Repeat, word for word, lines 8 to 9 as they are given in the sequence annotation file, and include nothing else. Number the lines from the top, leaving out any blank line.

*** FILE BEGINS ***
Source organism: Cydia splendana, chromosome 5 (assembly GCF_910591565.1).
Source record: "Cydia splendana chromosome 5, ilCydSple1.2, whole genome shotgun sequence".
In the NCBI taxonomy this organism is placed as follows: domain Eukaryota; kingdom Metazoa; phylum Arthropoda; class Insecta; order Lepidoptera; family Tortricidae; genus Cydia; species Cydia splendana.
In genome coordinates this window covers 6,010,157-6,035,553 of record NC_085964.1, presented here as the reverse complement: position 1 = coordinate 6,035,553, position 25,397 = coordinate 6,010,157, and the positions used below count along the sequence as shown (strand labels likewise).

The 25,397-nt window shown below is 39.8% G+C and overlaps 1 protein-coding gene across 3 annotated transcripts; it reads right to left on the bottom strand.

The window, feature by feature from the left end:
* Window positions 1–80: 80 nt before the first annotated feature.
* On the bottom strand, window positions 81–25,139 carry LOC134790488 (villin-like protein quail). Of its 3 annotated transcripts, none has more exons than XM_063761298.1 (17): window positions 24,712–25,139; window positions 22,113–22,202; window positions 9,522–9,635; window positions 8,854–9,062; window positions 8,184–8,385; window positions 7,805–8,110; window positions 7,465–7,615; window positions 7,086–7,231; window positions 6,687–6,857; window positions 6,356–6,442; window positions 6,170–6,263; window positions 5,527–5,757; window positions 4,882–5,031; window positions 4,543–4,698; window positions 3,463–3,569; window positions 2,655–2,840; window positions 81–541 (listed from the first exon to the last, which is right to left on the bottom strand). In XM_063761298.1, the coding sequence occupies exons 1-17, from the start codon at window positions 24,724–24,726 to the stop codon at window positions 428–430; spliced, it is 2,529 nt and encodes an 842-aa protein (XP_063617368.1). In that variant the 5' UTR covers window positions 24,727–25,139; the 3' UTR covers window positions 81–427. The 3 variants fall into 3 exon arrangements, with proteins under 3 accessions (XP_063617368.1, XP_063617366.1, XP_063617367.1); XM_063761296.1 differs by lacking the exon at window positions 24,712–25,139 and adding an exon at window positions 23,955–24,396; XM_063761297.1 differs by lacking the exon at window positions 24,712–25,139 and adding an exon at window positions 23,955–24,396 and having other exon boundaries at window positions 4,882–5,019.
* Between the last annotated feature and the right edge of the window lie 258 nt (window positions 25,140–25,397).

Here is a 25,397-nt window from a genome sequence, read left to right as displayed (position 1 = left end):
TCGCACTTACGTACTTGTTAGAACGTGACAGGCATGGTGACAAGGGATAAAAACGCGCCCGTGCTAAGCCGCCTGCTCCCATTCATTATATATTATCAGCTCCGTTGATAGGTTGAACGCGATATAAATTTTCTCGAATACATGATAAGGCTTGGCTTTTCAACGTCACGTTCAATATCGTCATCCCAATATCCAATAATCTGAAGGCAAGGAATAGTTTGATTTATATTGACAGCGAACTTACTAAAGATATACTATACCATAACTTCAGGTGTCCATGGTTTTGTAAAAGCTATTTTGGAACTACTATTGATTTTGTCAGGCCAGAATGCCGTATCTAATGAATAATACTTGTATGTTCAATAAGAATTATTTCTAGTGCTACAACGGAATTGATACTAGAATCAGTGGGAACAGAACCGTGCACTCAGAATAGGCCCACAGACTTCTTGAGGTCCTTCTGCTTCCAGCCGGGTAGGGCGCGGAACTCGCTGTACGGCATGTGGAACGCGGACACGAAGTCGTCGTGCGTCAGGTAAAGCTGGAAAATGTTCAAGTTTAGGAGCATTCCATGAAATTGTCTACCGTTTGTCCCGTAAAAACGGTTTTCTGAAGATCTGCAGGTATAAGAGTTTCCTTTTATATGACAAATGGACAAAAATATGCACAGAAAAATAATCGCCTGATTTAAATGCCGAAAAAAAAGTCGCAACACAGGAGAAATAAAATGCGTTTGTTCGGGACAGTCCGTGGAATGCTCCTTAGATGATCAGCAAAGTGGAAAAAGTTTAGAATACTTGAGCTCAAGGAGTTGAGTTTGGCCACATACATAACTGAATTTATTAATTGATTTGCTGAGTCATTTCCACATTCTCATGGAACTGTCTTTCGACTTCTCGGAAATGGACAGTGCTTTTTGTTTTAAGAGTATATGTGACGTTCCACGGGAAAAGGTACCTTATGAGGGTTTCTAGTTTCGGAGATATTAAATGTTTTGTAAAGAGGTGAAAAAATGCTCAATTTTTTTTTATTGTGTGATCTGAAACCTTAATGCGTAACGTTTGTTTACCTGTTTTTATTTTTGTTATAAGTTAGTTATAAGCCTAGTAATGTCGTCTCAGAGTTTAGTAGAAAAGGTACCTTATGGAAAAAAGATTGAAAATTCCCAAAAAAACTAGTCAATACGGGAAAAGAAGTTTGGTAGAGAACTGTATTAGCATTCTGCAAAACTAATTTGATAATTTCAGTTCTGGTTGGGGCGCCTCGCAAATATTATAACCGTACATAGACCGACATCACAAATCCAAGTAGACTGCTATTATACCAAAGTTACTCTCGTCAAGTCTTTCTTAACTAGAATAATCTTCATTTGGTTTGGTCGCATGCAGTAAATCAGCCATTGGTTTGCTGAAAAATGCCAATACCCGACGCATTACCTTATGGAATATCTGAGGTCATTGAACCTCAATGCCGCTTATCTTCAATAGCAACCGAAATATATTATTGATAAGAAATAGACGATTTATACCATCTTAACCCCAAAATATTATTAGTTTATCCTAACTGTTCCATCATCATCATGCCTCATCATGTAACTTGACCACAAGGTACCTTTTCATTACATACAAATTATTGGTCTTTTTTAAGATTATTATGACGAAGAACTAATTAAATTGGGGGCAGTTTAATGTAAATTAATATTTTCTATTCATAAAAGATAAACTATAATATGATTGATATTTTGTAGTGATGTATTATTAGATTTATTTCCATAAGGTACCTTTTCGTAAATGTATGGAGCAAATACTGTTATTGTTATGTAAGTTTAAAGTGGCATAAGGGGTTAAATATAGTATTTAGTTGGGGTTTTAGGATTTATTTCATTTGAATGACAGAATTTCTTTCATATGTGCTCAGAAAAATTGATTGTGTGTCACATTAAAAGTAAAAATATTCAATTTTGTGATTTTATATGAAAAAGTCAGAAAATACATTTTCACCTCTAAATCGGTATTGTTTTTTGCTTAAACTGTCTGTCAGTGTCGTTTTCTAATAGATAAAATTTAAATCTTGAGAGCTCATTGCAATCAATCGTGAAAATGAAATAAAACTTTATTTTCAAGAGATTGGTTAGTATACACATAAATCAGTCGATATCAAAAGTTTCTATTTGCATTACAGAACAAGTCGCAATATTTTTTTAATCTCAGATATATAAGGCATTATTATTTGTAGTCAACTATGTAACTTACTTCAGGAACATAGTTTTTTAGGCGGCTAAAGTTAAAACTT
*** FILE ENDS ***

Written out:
* On the bottom strand, window positions 81–25,139 carry LOC134790488 (villin-like protein quail). Of its 3 annotated transcripts, none has more exons than XM_063761298.1 (17): window positions 24,712–25,139; window positions 22,113–22,202; window positions 9,522–9,635; window positions 8,854–9,062; window positions 8,184–8,385; window positions 7,805–8,110; window positions 7,465–7,615; window positions 7,086–7,231; window positions 6,687–6,857; window positions 6,356–6,442; window positions 6,170–6,263; window positions 5,527–5,757; window positions 4,882–5,031; window positions 4,543–4,698; window positions 3,463–3,569; window positions 2,655–2,840; window positions 81–541 (listed from the first exon to the last, which is right to left on the bottom strand). In XM_063761298.1, the coding sequence occupies exons 1-17, from the start codon at window positions 24,724–24,726 to the stop codon at window positions 428–430; spliced, it is 2,529 nt and encodes an 842-aa protein (XP_063617368.1). In that variant the 5' UTR covers window positions 24,727–25,139; the 3' UTR covers window positions 81–427. The 3 variants fall into 3 exon arrangements, with proteins under 3 accessions (XP_063617368.1, XP_063617366.1, XP_063617367.1); XM_063761296.1 differs by lacking the exon at window positions 24,712–25,139 and adding an exon at window positions 23,955–24,396; XM_063761297.1 differs by lacking the exon at window positions 24,712–25,139 and adding an exon at window positions 23,955–24,396 and having other exon boundaries at window positions 4,882–5,019.
* Between the last annotated feature and the right edge of the window lie 258 nt (window positions 25,140–25,397).